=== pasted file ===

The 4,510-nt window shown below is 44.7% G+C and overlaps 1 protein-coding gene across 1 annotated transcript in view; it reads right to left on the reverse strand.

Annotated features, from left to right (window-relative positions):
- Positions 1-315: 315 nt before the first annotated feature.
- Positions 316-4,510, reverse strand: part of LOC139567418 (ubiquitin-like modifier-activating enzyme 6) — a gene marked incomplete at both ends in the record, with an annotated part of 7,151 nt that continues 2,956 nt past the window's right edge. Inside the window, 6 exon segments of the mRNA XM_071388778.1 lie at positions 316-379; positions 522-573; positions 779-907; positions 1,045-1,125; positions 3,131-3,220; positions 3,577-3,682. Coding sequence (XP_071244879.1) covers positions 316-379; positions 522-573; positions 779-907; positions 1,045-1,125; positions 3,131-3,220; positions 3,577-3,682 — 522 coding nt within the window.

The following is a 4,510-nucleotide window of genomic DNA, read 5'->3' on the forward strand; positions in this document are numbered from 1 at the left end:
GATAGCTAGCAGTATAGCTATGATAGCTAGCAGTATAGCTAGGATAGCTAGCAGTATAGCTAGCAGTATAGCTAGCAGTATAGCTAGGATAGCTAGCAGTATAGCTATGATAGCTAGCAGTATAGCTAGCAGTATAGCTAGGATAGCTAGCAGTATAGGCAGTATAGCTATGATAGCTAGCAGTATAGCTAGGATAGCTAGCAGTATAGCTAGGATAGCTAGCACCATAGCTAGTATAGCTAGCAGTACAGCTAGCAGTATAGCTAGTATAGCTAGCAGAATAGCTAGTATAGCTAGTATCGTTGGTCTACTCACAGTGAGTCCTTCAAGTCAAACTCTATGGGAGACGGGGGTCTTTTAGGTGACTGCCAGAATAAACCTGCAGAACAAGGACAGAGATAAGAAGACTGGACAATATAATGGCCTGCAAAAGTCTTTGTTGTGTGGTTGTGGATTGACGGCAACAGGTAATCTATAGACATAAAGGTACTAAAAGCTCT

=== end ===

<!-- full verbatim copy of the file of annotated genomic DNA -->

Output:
The 4,510-nt window shown below is 44.7% G+C and overlaps 1 protein-coding gene across 1 annotated transcript in view; it reads right to left on the reverse strand.

Annotated features, from left to right (window-relative positions):
- Positions 1-315: 315 nt before the first annotated feature.
- Positions 316-4,510, reverse strand: part of LOC139567418 (ubiquitin-like modifier-activating enzyme 6) — a gene marked incomplete at both ends in the record, with an annotated part of 7,151 nt that continues 2,956 nt past the window's right edge. Inside the window, 6 exon segments of the mRNA XM_071388778.1 lie at positions 316-379; positions 522-573; positions 779-907; positions 1,045-1,125; positions 3,131-3,220; positions 3,577-3,682. Coding sequence (XP_071244879.1) covers positions 316-379; positions 522-573; positions 779-907; positions 1,045-1,125; positions 3,131-3,220; positions 3,577-3,682 — 522 coding nt within the window.

The following is a 4,510-nucleotide window of genomic DNA, read 5'->3' on the forward strand; positions in this document are numbered from 1 at the left end:
GATAGCTAGCAGTATAGCTATGATAGCTAGCAGTATAGCTAGGATAGCTAGCAGTATAGCTAGCAGTATAGCTAGCAGTATAGCTAGGATAGCTAGCAGTATAGCTATGATAGCTAGCAGTATAGCTAGCAGTATAGCTAGGATAGCTAGCAGTATAGGCAGTATAGCTATGATAGCTAGCAGTATAGCTAGGATAGCTAGCAGTATAGCTAGGATAGCTAGCACCATAGCTAGTATAGCTAGCAGTACAGCTAGCAGTATAGCTAGTATAGCTAGCAGAATAGCTAGTATAGCTAGTATCGTTGGTCTACTCACAGTGAGTCCTTCAAGTCAAACTCTATGGGAGACGGGGGTCTTTTAGGTGACTGCCAGAATAAACCTGCAGAACAAGGACAGAGATAAGAAGACTGGACAATATAATGGCCTGCAAAAGTCTTTGTTGTGTGGTTGTGGATTGACGGCAACAGGTAATCTATAGACATAAAGGTACTAAAAGCTCT